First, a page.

Cumulative gross issuance of whole-business securitizations reached about $35 billion at the end of 2018, compared with about $13 billion just four years earlier, according to S&P. The past two years have been banner years for the structures, with $7.9 billion offered in 2017 and $6.6 billion last year, according to data from Bloomberg News’s Charles Williams.

These structures are contributing to the deluge of BBB-rated supply.


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🍩Forever21 is Forever F*cking Up🍩

On one hand, you have to respect the desire to sure up liquidity by entering into partnerships. On the other hand, well this:


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⚡️What to Make of the Credit Cycle. Part 28. (Long Financial Ingenuity.)⚡️

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Nobody questions that we’re late stage at this point. Lest you have any doubt, consider the following:

1. Enhanced CLOs

Per The Wall Street Journal:

A growing number of money managers are embracing a new strategy designed to benefit from volatility in junk-rated corporate loans, a sign of building worries about riskier borrowers and the market that supports them.

Since November of last year, three different money managers have issued $1.6 billion of so-called enhanced collateralized loan obligations that are set up to hold a much larger amount of loans with extremely low credit ratings than typical CLOs. At least two more managers are expected to follow suit in the coming months.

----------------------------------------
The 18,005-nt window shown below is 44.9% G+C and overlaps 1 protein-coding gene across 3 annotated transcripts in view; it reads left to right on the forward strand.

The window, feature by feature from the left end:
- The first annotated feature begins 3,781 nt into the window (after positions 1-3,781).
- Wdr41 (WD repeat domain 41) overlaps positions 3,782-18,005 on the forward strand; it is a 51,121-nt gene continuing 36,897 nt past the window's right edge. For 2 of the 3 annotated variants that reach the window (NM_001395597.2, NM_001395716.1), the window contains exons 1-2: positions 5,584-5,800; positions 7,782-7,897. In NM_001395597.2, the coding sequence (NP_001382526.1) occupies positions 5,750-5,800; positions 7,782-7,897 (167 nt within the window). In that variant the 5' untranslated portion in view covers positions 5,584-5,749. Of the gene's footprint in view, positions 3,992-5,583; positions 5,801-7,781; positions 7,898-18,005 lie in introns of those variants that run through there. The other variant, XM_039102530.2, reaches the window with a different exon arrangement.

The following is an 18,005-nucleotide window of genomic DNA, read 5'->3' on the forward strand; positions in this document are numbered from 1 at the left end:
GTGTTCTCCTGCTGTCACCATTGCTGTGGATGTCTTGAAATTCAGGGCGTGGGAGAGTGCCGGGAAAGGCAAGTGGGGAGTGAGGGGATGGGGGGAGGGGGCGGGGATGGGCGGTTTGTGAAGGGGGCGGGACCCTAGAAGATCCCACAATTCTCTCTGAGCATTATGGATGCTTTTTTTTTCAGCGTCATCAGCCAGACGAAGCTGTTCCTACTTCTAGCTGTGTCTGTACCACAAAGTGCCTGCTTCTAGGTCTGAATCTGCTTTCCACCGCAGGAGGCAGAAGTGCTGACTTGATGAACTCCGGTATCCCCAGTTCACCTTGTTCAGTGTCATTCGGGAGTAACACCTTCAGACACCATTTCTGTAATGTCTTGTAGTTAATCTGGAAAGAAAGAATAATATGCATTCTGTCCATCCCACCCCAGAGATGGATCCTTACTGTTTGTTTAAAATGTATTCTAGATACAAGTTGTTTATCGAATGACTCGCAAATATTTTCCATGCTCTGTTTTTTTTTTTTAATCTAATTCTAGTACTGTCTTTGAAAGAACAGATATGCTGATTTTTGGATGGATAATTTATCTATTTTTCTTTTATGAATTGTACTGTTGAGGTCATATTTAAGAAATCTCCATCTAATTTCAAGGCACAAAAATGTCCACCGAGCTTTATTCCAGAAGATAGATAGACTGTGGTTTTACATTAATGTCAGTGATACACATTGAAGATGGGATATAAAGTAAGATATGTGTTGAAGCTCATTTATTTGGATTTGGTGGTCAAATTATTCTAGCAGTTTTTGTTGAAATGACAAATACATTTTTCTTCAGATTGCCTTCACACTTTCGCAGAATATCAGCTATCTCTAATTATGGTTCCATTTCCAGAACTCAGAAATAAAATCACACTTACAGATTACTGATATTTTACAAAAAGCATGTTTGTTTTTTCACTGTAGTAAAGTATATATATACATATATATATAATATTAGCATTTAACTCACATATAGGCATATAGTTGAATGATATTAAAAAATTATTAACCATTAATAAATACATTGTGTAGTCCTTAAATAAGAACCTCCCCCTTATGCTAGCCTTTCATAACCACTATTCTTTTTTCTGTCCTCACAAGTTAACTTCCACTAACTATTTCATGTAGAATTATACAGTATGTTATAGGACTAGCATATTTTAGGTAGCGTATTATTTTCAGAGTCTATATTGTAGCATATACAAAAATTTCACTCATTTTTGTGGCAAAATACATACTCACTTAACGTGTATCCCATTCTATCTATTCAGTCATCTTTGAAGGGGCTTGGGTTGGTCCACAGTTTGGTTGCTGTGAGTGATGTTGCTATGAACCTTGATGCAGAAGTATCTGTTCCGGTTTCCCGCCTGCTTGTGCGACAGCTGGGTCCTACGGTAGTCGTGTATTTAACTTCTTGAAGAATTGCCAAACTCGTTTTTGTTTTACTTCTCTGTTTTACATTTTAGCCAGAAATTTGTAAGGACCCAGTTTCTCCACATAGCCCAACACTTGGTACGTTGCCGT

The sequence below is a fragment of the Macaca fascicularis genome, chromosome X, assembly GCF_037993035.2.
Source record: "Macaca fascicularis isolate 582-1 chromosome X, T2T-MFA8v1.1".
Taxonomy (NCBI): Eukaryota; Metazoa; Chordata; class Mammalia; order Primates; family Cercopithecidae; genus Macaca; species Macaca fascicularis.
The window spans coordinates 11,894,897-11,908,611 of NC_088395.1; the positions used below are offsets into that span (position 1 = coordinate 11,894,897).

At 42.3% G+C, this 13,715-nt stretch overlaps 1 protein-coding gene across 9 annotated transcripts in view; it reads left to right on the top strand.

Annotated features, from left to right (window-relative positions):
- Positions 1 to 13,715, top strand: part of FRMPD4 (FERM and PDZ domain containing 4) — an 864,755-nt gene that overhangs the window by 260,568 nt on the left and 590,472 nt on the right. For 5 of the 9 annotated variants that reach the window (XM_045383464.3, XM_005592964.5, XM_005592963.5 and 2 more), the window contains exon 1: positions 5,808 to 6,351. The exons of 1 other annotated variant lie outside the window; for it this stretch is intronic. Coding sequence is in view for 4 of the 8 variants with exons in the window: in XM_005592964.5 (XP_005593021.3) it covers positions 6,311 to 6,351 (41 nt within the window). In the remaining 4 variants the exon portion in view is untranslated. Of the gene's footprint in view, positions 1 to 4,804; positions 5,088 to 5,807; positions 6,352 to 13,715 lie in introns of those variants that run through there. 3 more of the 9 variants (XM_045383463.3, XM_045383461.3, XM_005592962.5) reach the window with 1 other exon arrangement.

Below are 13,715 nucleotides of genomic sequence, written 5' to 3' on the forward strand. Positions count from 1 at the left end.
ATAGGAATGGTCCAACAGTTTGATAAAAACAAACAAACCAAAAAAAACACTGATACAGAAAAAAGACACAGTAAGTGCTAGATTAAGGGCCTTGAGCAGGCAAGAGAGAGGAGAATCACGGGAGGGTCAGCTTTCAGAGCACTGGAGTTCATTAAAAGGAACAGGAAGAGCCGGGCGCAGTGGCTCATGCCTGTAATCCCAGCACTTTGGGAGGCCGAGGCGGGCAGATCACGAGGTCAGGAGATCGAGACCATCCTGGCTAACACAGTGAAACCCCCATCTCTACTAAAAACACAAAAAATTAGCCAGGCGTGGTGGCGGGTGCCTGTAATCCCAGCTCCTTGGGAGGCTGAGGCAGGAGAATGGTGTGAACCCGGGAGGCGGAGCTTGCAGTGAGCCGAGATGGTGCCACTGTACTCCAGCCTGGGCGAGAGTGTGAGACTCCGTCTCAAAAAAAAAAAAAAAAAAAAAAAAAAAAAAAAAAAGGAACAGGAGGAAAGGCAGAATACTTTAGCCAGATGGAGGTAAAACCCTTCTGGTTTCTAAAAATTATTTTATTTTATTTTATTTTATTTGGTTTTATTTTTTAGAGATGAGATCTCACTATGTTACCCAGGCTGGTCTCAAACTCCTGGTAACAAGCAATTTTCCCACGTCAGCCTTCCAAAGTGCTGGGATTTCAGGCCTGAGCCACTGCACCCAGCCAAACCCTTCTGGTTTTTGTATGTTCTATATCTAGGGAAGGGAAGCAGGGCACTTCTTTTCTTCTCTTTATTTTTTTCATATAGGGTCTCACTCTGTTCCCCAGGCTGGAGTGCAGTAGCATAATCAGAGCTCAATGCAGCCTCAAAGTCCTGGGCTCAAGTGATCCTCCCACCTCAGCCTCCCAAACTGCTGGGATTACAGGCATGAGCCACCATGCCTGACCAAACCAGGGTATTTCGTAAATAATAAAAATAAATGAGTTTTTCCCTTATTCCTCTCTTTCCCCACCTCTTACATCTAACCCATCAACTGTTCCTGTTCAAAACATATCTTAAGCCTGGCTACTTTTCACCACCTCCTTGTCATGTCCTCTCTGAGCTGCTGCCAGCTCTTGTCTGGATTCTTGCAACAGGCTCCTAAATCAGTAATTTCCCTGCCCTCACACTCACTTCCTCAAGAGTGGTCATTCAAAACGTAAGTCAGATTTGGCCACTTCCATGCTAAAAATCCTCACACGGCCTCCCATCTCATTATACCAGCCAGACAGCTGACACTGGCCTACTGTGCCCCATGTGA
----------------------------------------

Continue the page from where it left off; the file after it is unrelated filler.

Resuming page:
The emergence of the enhanced CLOs underscores investors’ growing belief the U.S. economy is due for a recession after more than a decade of expansion. It also reflects particular concerns about corporate loans, starting with a decline in their average credit ratings. Since 2011, the amount of loans rated B or B-minus—just above near-rock bottom triple-C ratings—have ballooned to 39% of the market from 17%, according to LCD, a unit of S&P Global Market Intelligence.

CLOs are weird beasts with certain idiosyncratic limitations. As just one example, many CLOs are limited to a portfolio that includes no more than 7.5% of CCC-rated loans. Upon a rash of downgrades during a downturn, this would force these CLOs to sell their holdings, pushing supply into the markets and inevitably driving down loan prices. An opportunistic buyer could stand to benefit from this opportunity. These newly established CLOs won’t have these constraints; they could “stock up to half their portfolios with triple-C debt.